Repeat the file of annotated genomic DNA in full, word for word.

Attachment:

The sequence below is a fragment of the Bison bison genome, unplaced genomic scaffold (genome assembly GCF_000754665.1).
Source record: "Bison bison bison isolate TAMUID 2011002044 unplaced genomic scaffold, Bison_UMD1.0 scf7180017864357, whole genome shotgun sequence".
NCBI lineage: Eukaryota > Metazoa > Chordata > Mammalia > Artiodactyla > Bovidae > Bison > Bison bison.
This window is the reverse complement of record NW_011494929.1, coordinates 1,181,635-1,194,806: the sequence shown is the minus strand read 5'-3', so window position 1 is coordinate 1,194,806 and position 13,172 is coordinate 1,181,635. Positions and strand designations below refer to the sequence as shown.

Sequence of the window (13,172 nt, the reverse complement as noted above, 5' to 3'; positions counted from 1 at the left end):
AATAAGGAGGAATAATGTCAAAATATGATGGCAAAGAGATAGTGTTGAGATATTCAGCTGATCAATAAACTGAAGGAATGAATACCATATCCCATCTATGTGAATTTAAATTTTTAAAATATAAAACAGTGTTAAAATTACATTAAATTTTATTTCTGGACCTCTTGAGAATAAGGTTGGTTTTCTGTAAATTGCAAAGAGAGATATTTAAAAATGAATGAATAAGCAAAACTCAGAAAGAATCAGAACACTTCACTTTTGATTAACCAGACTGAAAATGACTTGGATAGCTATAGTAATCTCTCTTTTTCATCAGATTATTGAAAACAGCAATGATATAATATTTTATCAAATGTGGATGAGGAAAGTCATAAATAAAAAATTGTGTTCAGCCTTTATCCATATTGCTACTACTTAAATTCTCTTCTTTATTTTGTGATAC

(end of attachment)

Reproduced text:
The sequence below is a fragment of the Bison bison genome, unplaced genomic scaffold (genome assembly GCF_000754665.1).
Source record: "Bison bison bison isolate TAMUID 2011002044 unplaced genomic scaffold, Bison_UMD1.0 scf7180017864357, whole genome shotgun sequence".
NCBI lineage: Eukaryota > Metazoa > Chordata > Mammalia > Artiodactyla > Bovidae > Bison > Bison bison.
This window is the reverse complement of record NW_011494929.1, coordinates 1,181,635-1,194,806: the sequence shown is the minus strand read 5'-3', so window position 1 is coordinate 1,194,806 and position 13,172 is coordinate 1,181,635. Positions and strand designations below refer to the sequence as shown.

Sequence of the window (13,172 nt, the reverse complement as noted above, 5' to 3'; positions counted from 1 at the left end):
AATAAGGAGGAATAATGTCAAAATATGATGGCAAAGAGATAGTGTTGAGATATTCAGCTGATCAATAAACTGAAGGAATGAATACCATATCCCATCTATGTGAATTTAAATTTTTAAAATATAAAACAGTGTTAAAATTACATTAAATTTTATTTCTGGACCTCTTGAGAATAAGGTTGGTTTTCTGTAAATTGCAAAGAGAGATATTTAAAAATGAATGAATAAGCAAAACTCAGAAAGAATCAGAACACTTCACTTTTGATTAACCAGACTGAAAATGACTTGGATAGCTATAGTAATCTCTCTTTTTCATCAGATTATTGAAAACAGCAATGATATAATATTTTATCAAATGTGGATGAGGAAAGTCATAAATAAAAAATTGTGTTCAGCCTTTATCCATATTGCTACTACTTAAATTCTCTTCTTTATTTTGTGATAC